Historically, even investors that didn’t pick the top-performing sector would have managed to generate real inflation-adjusted returns in most periods. The bottom-performing CRE sector in each inflationary period managed to outperform inflation in six of the seven inflationary periods. The bottom-performing sector also outperformed stocks in four out of seven periods and bonds in five out of seven periods.
Secular trends drove sector outperformance (or underperformance) in each inflationary period. The office sector had standout performances as institutional investment poured into the asset class in the 1980s and again with the dot-com boom in the early 2000s.3McKinsey analysis of National Council of Real Estate Investment Fiduciaries (NCREIF) data. Retail outperformed in the early 2000s as big-box retailers transformed the shopping landscape before brick-and-mortar retail came under pressure from e-commerce in the 2010s.4McKinsey analysis of National Council of Real Estate Investment Fiduciaries (NCREIF) data. Multifamily generated strong returns in the early 2010s as the millennial generation entered the housing market and a shift away from homeownership fueled rental demand.5McKinsey analysis of National Council of Real Estate Investment Fiduciaries (NCREIF) data. For its part, industrial has posted strong returns since the 2010s as the growth of e-commerce has required new-age distribution centers.6“McKinsey Global Private Markets Review: Private markets turn down the volume,” McKinsey, March 21, 2023.
Cap rate compression is the key enabler of CRE outperformance
A common perception is that CRE’s inflation-hedging power comes largely from owners’ ability to raise rents during inflationary periods. One reason for this perception is that CRE leases protect NOI from inflation in several ways. First, both residential and commercial leases typically reset to market level upon expiration. Second, multiyear commercial leases typically require tenants to pay their proportional share of operating expenses and any future increases. Third, on the retail side, many leases tie a portion of rental income to store revenue, allowing rents to grow with inflation in prices of consumer goods.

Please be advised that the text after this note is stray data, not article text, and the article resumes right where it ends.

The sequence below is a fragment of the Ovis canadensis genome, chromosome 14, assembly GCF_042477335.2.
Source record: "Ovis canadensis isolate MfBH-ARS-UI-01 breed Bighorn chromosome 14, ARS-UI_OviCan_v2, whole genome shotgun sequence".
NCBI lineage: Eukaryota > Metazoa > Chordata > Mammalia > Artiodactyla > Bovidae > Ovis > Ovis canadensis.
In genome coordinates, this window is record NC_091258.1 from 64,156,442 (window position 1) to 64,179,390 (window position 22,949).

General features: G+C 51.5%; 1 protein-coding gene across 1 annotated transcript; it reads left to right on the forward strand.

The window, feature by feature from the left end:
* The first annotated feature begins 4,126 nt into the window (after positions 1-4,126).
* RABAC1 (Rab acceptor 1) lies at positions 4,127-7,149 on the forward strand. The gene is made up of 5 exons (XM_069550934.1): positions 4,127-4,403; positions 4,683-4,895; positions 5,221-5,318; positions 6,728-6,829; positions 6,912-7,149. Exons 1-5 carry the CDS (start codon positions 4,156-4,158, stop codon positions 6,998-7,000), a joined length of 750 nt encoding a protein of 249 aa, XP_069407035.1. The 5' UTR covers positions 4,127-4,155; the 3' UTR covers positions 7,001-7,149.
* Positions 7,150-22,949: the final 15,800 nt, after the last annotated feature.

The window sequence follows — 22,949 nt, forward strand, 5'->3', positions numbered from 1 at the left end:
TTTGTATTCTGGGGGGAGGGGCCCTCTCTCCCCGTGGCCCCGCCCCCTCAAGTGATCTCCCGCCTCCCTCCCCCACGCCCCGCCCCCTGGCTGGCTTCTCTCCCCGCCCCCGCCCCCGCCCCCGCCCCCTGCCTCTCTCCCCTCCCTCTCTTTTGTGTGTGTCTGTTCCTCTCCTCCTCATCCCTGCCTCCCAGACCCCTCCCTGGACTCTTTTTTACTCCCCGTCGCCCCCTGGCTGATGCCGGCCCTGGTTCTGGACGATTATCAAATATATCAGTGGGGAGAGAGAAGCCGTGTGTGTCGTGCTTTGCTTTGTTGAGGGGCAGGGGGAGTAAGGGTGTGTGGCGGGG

However, McKinsey’s analysis reveals that rent growth alone (supported by the aforementioned lease characteristics) has not historically provided a full hedge against inflation. Although rents do tend to increase more quickly during inflationary periods, those increases rarely match the pace of rising inflation point for point. Annualized CRE rent growth averaged only about 3 percent during the seven inflationary periods studied, compared with average annualized inflation of almost 5 percent. Thus, real rents fell.
If rents typically fall behind inflation, then how can CRE deserve its inflation-hedging notoriety? The key factor is cap rate compression, which averaged roughly 20 basis points annually during the periods studied, contributing significantly to total returns. Although the four primary CRE sectors—office, industrial, retail, and multifamily—and their subcategories serve distinctive purposes in the economy and behave differently in many ways, all sectors have reacted similarly to periods of high inflation: cap rates compressed, and rents rose nominally (but not in real, or inflation-adjusted, terms).
Macroeconomic conditions could make this time different
Performance throughout much of the current inflationary period has fit the historical pattern. Elevated CRE returns have been accompanied by overall rents growing at a rate lower than inflation—higher in multifamily and industrial, lower in retail and office. And until recently, cap rates dipped to all-time lows. However, the macroeconomic environment is diverging from the patterns observed in the last seven inflationary periods in ways that could lead to cap rate expansion. Such a scenario could undermine CRE’s ability to hedge inflation this time around, and indeed, in recent quarters, CRE returns have fallen.
One notable difference is that six of the previous inflationary periods analyzed occurred during a roughly 40-year period of gradually declining interest rates.7Jean-Marc Natal, Philip Barrett, “Interest rates likely to return toward pre-pandemic levels when inflation is tamed,” IMF, April 10, 2023. Today, amid monetary tightening that occurred at unprecedented speed,8Jenna Ross, “The pace of US interest rate hikes is faster than at any time in recent history: Is this creating a risk of recession?,” World Economic Forum, October 12, 2022. the cost of debt is rising, and its availability is declining. The vacancy rate—particularly in the office market—is another headwind for investors.9“European commercial real estate: the cracks are starting to show,” Financial Times, April 9, 2023. And an elevated chance of recessionmay contribute to risk aversion.